How Investors Can Earn 7% Returns In A 2.5% World—Hint: It’s Not Dividend Stocks

How Investors Can Earn 7% Returns In A 2.5% World—Hint: It’s Not Dividend Stocks

  • Stephen McBride
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  • September 7, 2017
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  • Comments

This article appears courtesy of RiskHedge.


The 10-year Treasury yield—the benchmark for global yields—is up 55% from its July 2016 lows.

While US debt looks attractive relative to the near-zero yields from European bonds, return rates are still well below their long-term averages.

These paltry gains have led investors to look elsewhere.

The Problem with the New Bonds

Dividend stocks have become the new bonds.

However, years of massive inflows into these funds has inflated their valuations. While the S&P 500 gained 257% since March 2009, the S&P Dividend Aristocrats Index has shot up 280%.

Research Affiliates found that dividend stocks are more expensive than they’ve been over 80% of the time in the last 40 years. Likewise, Morningstar found dividend stocks, measured by its Dividend Yield Focused Index, were overvalued by around 6%.

Buying these stocks at such lofty valuations means taking a big risk. A sharp decline in share prices would dwarf any income received from dividends.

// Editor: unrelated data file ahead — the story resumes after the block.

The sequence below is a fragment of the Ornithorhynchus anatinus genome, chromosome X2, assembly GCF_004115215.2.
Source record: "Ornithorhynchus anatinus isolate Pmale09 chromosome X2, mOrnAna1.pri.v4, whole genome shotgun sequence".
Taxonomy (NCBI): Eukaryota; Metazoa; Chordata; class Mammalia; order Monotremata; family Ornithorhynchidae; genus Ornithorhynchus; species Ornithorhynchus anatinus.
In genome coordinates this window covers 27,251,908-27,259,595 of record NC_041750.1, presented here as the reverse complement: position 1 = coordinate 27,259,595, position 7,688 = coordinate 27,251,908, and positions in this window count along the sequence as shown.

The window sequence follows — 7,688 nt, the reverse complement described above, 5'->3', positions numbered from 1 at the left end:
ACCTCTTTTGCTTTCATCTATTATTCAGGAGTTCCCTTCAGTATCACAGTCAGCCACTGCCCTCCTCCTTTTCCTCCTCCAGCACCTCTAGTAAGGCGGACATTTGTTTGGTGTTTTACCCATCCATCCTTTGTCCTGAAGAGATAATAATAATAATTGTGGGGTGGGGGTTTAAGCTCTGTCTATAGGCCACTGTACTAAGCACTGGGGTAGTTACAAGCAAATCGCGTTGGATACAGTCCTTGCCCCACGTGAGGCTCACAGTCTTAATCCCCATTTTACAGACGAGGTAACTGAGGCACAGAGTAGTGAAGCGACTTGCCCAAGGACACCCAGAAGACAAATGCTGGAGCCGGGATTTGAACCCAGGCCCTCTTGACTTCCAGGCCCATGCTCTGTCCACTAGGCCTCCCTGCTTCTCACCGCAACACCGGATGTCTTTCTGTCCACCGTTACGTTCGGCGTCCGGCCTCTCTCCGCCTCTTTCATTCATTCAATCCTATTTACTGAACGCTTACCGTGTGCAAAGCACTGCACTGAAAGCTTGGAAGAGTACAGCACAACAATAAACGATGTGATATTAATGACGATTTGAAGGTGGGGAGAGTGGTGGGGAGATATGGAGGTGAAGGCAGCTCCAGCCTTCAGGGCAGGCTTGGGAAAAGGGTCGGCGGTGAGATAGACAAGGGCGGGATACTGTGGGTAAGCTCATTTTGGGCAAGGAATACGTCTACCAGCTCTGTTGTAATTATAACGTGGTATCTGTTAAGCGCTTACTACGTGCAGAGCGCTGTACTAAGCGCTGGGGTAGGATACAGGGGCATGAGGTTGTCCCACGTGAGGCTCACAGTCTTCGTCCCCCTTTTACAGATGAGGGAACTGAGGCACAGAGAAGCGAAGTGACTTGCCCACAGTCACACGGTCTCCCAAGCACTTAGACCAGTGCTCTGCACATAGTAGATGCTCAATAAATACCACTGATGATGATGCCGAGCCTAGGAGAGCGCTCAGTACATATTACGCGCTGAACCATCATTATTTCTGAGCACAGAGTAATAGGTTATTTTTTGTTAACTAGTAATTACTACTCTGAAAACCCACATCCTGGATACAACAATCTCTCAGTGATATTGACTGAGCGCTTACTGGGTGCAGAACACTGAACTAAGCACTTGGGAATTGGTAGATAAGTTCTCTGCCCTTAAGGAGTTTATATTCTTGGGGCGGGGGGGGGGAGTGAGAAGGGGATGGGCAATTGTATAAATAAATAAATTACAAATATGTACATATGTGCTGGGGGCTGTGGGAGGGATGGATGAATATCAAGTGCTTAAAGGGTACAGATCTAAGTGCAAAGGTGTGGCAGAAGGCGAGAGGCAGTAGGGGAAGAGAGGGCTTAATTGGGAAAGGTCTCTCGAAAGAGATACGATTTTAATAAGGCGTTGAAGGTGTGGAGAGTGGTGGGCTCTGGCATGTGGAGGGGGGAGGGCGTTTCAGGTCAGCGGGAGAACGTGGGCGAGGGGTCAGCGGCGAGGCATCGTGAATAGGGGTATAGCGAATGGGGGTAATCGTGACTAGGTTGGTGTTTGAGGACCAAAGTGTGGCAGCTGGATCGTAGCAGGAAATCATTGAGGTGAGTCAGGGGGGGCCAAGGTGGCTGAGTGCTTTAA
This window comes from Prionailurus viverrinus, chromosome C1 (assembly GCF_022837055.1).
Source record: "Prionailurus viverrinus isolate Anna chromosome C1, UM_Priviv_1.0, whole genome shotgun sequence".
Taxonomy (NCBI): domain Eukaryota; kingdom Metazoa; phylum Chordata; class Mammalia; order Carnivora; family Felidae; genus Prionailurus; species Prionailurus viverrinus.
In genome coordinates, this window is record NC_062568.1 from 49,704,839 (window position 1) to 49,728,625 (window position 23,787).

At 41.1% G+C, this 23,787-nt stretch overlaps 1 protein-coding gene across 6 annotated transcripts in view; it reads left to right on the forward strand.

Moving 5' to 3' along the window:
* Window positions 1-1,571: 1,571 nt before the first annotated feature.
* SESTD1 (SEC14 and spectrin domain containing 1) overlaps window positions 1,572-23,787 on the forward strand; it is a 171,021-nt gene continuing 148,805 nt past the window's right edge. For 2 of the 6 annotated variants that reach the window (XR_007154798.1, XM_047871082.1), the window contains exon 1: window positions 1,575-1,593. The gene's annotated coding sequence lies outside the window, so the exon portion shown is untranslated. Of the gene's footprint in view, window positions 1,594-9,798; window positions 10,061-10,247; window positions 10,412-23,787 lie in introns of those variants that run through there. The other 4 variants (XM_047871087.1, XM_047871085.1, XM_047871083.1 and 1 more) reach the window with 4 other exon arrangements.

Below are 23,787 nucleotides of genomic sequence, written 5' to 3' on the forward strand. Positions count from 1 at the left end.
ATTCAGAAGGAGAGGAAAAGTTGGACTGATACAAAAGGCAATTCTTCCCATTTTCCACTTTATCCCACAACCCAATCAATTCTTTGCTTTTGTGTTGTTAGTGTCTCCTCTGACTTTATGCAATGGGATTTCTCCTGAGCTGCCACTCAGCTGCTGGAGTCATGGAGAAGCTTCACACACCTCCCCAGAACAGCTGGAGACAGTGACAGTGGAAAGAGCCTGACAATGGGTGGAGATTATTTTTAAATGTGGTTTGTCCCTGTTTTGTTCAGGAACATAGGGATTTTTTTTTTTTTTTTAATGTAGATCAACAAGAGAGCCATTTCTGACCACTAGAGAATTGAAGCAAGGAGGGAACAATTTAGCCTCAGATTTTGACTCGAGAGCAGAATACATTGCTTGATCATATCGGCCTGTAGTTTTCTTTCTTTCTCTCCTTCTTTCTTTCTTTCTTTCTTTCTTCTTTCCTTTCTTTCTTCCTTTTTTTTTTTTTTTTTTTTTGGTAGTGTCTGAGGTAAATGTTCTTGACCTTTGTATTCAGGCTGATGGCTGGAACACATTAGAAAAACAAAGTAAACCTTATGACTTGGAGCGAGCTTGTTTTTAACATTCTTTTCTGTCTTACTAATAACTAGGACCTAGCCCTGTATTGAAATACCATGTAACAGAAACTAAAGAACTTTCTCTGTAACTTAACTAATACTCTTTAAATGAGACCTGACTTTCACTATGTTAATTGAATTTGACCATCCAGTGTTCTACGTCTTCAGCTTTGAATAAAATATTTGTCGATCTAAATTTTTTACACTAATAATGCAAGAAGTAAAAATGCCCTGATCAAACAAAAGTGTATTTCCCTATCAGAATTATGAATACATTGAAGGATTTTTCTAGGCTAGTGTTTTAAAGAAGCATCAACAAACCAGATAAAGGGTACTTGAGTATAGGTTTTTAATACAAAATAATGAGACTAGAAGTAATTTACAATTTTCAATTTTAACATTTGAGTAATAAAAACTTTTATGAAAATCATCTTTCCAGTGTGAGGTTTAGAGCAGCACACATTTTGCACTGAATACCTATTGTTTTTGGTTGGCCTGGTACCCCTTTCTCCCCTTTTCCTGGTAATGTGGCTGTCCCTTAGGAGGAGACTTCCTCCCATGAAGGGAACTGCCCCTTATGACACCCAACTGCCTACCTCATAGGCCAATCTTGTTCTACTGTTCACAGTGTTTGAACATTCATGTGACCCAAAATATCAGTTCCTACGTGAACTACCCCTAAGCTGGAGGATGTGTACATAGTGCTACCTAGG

At current levels, the risk-premia offered doesn’t suffice. The average yield on the S&P 500 is 1.94%. By simply investing in 10-year Treasuries, you can earn better returns.

And there’s another problem with dividends today.

Since 2013, S&P 500 companies (excluding financials) have been paying out more cash than they generate. In the long run, this is unsustainable and could result in future cuts to pay outs—erasing the main reason for owning them.

With traditional sources of yield offering meager returns, where’s an investor to turn?

Prospering with Peer-to-Peer Lending

A new asset class that offers investors market-beating returns is Peer-to-Peer (P2P) Lending. The P2P sector has grown rapidly in recent years and is an excellent new source of fixed income.

In 2016, P2P investors earned net annualized returns north of 7%. Even those who took the most conservative approach saw returns of 5%. That’s more than double the average S&P 500 yield.

It’s worth noting that these returns are from 36-month loans. In terms of duration and return, that’s a much better deal than getting 3% on a 30-year Treasury.

In today’s low-yield climate, institutional investors are also getting onboard. Although the industry started out as peer-to-peer, the likes of Citibank and Morgan Stanley now fund around 70% of P2P loans.

Excited about the sector’s future, Goldman Sachs has also launched its own P2P platform, Marcus.

If you want your wealth to grow in this low-interest rate environment, you have to put your money to work. With bond yields still near all-time lows—and dividend stocks not offering a much better deal—P2P lending is a great alternative for astute investors.

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This article appears courtesy of RH Research LLC. RiskHedge publishes investment research and is independent of Mauldin Economics. Mauldin Economics may earn an affiliate commission from purchases you make at

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